Winter Olympics Disrupted by Cyberattack
February 16, 2018Connor Madsen By Connor Madsen: Threat Research Analyst

Cyber News Rundown: Malware Attack Targets 2018 Winter Olympics

The Cyber News Rundown brings you the latest happenings in cybersecurity news weekly. Who am I? I’m Connor Madsen, a Webroot Threat Research Analyst and a guy with a passion for all things security. Any questions? Just ask.

Winter Olympics Disrupted by Malware Attack

The Winter Olympics are in full swing, and cybercriminals seem to be working just as hard as the athletes. Their nefarious minds are focused on distributing malware that targets several internal WiFi and television systems. In addition to a delay during the opening ceremonies, the malware caused major damage to the networks by wiping non-critical network files and using stolen credentials to traverse the networks with ease. With plenty of international information on hand, it’s surprising the attack focused more on destruction over data collection.

Cryptocurrency Scams from Celebrities on Twitter

At least two dozen fake Twitter accounts impersonating celebrities, and others closely tied to cryptocurrencies, have been promising to distribute various currencies to followers. These accounts are all very similar to the real celebrities’ user accounts, barring small spelling changes, and can be found commenting amongst their target’s posts. Although Twitter appears to be working swiftly to remove these types of accounts, more continue to appear.

News Site Offers Compromise to Disabling Ad-Blockers

With the increasing popularity of cryptojacking—the process of using cryptomining scripts on highly-trafficked sites to generate revenue— is now offering a choice to visitors: disable your ad blocker or let them use your CPU for cryptomining. While this new offering may seem unusual, it’s likely to become more prevalent, since many sites depend on ad revenue to remain operational. The logic is that most users would prefer to allow mining scripts to run over being subjected to ads.

Telegram Leaves Zero-Day Bug Unfixed for Months

Researchers discovered a vulnerability within the Telegram messenger client that would allow attackers to send malware by using a specific character to mask the actual file without making any additional changes to it. This method can be used to fully commandeer a system by sending victims a simple downloader over SMS. The downloader deploys a variety of malicious tools onto the system itself. Telegram has since resolved documented issues, which appear to have targeted mainly Russian victims from as long ago as March 2017.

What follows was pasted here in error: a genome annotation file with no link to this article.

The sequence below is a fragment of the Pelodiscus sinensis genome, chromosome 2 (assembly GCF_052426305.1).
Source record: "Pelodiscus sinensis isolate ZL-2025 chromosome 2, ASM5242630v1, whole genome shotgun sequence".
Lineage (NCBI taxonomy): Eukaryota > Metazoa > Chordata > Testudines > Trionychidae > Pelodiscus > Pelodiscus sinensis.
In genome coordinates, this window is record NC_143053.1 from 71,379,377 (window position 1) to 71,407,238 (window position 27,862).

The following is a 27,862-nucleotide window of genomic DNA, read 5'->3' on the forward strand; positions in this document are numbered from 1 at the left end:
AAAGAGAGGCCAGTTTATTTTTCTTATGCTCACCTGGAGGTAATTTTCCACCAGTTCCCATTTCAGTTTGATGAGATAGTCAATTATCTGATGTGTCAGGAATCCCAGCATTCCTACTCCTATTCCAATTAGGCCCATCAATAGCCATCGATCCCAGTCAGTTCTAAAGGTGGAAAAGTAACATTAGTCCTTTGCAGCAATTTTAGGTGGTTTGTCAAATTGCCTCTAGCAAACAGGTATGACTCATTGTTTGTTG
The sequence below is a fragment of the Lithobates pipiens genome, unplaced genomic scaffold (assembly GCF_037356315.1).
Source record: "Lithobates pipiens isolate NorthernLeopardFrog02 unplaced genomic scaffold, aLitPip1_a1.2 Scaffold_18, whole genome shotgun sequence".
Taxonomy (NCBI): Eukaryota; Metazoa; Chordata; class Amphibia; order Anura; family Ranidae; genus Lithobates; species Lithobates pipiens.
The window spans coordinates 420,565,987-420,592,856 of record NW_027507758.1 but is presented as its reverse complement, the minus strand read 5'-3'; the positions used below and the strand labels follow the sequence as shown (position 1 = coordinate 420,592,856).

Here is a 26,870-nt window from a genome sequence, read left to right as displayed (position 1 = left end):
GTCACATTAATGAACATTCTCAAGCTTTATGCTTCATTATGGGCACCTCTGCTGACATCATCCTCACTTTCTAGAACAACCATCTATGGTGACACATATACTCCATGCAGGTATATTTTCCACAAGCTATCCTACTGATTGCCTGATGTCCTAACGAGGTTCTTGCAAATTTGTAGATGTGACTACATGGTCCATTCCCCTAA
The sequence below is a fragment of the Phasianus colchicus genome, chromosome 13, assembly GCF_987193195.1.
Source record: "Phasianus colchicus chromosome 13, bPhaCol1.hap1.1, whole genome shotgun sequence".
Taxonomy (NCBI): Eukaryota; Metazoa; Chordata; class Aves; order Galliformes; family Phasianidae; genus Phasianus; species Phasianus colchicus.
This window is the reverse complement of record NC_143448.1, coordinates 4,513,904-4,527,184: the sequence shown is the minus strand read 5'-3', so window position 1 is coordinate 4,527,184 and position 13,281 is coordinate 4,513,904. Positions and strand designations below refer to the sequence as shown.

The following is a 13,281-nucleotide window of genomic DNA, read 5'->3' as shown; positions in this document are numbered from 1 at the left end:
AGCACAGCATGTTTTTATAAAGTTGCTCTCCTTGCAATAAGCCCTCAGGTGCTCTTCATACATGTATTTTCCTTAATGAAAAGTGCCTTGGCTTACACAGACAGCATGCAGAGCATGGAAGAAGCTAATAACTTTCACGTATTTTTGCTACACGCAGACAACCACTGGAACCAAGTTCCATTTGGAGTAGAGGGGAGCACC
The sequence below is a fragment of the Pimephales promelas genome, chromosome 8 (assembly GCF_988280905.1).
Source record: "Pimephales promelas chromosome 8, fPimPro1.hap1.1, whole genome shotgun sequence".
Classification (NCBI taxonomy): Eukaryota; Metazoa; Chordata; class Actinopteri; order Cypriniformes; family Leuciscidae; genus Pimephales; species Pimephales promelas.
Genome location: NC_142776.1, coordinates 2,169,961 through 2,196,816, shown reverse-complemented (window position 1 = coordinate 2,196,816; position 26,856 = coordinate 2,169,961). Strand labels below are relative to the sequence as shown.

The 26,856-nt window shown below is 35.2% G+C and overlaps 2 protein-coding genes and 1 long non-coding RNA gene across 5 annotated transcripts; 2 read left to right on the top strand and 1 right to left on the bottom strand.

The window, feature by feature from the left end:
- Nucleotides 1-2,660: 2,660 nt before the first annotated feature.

Canadian Telecom Firm Faces Security Flaw

A hacker has contacted Canadian Telecom firm Freedom Mobile to inform them of the security risks that their nearly 350,000 customers could face if a flaw in their system isn’t fixed. The flaw would allow any attacker to use a brute force attack on the account login page to compromise customer information. The hacker doesn’t appear to be acting maliciously, and he has posted proof of his findings, along with a strong recommendation that Freedom Mobile re-examine its security offerings.


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One Response to Cyber News Rundown: Malware Attack Targets 2018 Winter Olympics

  1. News Site Offers Compromise to Disabling Ad-Blockers – umm no.. just no.. if you use my CPU then I want a share in what ever you mine.. Last time i checked you did not buy my CPU so you have NO right in using it ever….and maybe if you looked more carefully on what ad’s you allow on your site I wouldn’t block them (out of all the infections I encounter, that came from a website.. the cause was an infected AD) They are getting smarter now too.. we had a client the first time you went to his site it would redirect you to a fake MS support number.. if you go to it again then it goes to the correct website making it harder for end users to realize there is a problem. they chuck it up to a oh i must have clicked the wrong link.. when in fact you clicked the correct one.

    Cryptocurrency Scams from Celebrities on Twitter – if you dumb enough to fall for it then you deserve it.. When it’s to good to be true.. then guess what? it most likely is. Scams are getting more clever everyday.. ALWAYS QUESTION ANYTHING YOU DON’T KNOW…even if you get an email from the “CEO” (that you are friends with) saying they are in trouble and need you to Wire them 65K.. then you ask them directly via a phone call, don’t go though emails as his account can be hacked.

    Winter Olympics Disrupted by Malware Attack – my only response is.. it could be worse. but srsly.. hackers/cyber-criminals aren’t going anywhere. with technology on the rise it will only get worse from here.

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